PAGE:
Shakespeare devotes the whole first act of As You Like It to a demonstration of the wickedness of human nature in society, reinforcing the initial reported violation of nature in the mistreatment of brother by brother (the Duke by Frederick) with the abuse of Orlando by his elder brother and guardian Oliver, and by the cruelty of an uncle to his niece (Frederick’s banishment of Rosalind). This represents a considerable and deliberate reinforcement of the theme of wickedness found in Lodge, where the usurper (Torismond) and the banished Duke (Gerismond) have no familial ties. Though in The Tempest causal wickedness is only reported in Prospero’s long expository speech to Miranda, it is not less effective, but a masterly example of dramatic compression and focus, the method of reinforcement here being not parallelism but a bearing down on the central incident. Hence, the primary instance of banishment is made more cruel than the corresponding one in As You Like It (since Antonio would have committed his brother to an almost certain death at sea in a rotten bark without rigging, without even provision had it not been for the generosity of Gonzalo and of Fortune). The magnitude of the crime is stressed through the participation in it of the highest temporal authority, the King of Naples. We believe the report because wickedness to equal it manifests itself before our eyes afterwards. Neither Oliver’s efforts to bring harm to his brother through false testimony to Charles the wrestler (1. 1. 135-156), nor Frederic’s harsh dismissal of Rosalind for no more reason than her parentage (1. 3. 39-41, 54), chills us like Antonio’s calculated temptation of Sebastian to participate in cold-blooded murder of the sleeping Alonzo and Gonzalo.

Here lies your brother,

No better than the earth he lies upon,

If he were that which now he’s like, that’s dead;

Whom I, with this obedient steel, three inches of it,

Can lay to bed for ever; whiles you, doing thus,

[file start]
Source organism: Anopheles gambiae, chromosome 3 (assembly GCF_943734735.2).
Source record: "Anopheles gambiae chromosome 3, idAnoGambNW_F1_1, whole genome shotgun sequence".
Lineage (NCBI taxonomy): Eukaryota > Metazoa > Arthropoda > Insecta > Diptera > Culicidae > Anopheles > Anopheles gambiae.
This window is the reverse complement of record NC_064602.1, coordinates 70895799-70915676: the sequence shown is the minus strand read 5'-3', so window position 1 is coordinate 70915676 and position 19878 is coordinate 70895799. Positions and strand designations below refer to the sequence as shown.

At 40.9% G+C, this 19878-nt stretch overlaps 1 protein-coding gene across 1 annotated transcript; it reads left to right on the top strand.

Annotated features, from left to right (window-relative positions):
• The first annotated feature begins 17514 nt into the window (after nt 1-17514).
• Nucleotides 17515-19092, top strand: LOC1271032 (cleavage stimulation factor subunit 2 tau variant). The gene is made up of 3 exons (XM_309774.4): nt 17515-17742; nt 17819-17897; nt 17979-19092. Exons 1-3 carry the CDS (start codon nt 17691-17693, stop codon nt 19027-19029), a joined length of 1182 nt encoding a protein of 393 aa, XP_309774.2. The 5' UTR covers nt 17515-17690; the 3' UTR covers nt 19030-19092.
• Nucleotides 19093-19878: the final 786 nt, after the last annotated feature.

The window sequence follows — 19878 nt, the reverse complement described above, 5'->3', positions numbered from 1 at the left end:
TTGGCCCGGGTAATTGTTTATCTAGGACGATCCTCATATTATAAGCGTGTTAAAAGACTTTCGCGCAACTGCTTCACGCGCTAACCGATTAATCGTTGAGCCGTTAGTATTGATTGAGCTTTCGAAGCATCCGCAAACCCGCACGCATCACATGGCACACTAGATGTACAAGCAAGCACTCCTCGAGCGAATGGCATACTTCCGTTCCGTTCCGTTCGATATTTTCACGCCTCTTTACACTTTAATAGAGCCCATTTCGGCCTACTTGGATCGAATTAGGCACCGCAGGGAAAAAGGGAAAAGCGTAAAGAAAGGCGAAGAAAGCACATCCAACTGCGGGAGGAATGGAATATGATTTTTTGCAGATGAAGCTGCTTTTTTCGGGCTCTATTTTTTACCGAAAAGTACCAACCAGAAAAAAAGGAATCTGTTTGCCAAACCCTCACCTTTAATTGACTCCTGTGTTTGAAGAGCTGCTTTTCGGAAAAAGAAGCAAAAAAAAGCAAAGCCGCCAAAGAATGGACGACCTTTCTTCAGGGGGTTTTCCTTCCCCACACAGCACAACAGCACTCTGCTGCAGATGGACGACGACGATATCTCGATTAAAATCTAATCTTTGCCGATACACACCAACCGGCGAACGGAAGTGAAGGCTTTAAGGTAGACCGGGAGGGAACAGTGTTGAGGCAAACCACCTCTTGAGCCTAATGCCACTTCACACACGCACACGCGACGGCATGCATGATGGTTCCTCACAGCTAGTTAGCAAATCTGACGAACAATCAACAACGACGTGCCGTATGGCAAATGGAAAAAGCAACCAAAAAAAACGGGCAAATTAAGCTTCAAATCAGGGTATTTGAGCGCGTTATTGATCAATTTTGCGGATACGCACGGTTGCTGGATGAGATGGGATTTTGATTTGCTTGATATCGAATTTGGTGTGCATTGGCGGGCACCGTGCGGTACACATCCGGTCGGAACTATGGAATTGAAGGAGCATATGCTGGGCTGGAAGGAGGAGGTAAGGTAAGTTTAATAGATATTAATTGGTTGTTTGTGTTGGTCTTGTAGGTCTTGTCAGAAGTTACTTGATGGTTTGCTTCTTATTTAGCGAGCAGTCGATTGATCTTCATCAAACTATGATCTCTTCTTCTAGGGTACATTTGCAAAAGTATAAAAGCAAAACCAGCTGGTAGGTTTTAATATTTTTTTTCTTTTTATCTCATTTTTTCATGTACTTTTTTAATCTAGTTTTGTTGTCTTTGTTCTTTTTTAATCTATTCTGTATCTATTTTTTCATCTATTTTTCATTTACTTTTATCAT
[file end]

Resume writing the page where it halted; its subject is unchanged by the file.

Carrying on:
To the perpetual wink for aye might put

This ancient morsel, this Sir Prudence, who

Should not upbraid our course. For all the rest,

They’ll take suggestion as a cat laps mild;

They’ll tell the clock to any business that

We say befits the hour. (2. 1. 275-285)3.

Shakespeare does not, as E.M.W.Tillyard thinks, relegate the theme of destruction to the background in The Tempest4, but rather, in a deviation from his usual chronological method, develops it simultaneously with the theme of regeneration.

That Shakespeare meant the discussion of nature in As You Like It to be functionally important in the pattern of evolution from evil to good is clear from the fact that large sections of the play (2.1.5.8; 4. 2), all dealing with habitation in the forest, have no correspondence in Lodge— as neither do Touchstone and Jacques, the characters who introduce the equivocal and negative aspects into the debate. A more conventional Tempest structure (such as that outlined above) would have room for formal and leisurely discussion of the natural world in which regeneration can take place, but this would blunt the effect of what happens in that play. Within the canon Shakespeare does not duplicate; rather he develops hints from himself, often working variations on a theme. In The Tempest, he is looking at that element of the story he passed over more lightly in the earlier comedy; he is coming at the problem from the other end, concentrating now on the steps to conversion. Consequently, following the same non-linear technique he uses to expose wickedness, he includes presentation of nature’s aspects compactly within the dramatic action.

In the Tempest, an image of a theoretical ideal in nature is presented through Gonzalo’s speech in 2. 1. 143 ff and through the marriage masque. This is summarized in the song of Juno and Ceres which promises the “blest lovers” the same sort of Utopian plenty dreamt of by Gonzalo:

Juno Honour, riches, marriage-blessing,

Long continuance, and increasing,

Hourly joys be still upon you!

Juno sings her blessings on you

Ceres Earth’s increase, foison plenty,

Barns and garners never empty;

Vines with clust’ring bunches bowing;

Spring come to you at the farthest

In the very end of harvest!

Scarcity and want shall shun you;

Ceres’ blessing so is on you. (4. 1. 106-117)

And yet, nature approximates rather more closely to this perfection in As You Like It than in the Tempest. The corresponding note is struck at the first mention of the Duke’s enforced sojourn in the forest:

They say he is already in the Forest of Arden, and a many merry men with him; and there they live like the old Robin Hood of England. They say many young gentlemen flock to him every day, and fleet the time carelessly as they did in the golden world. (1. 1.114-119)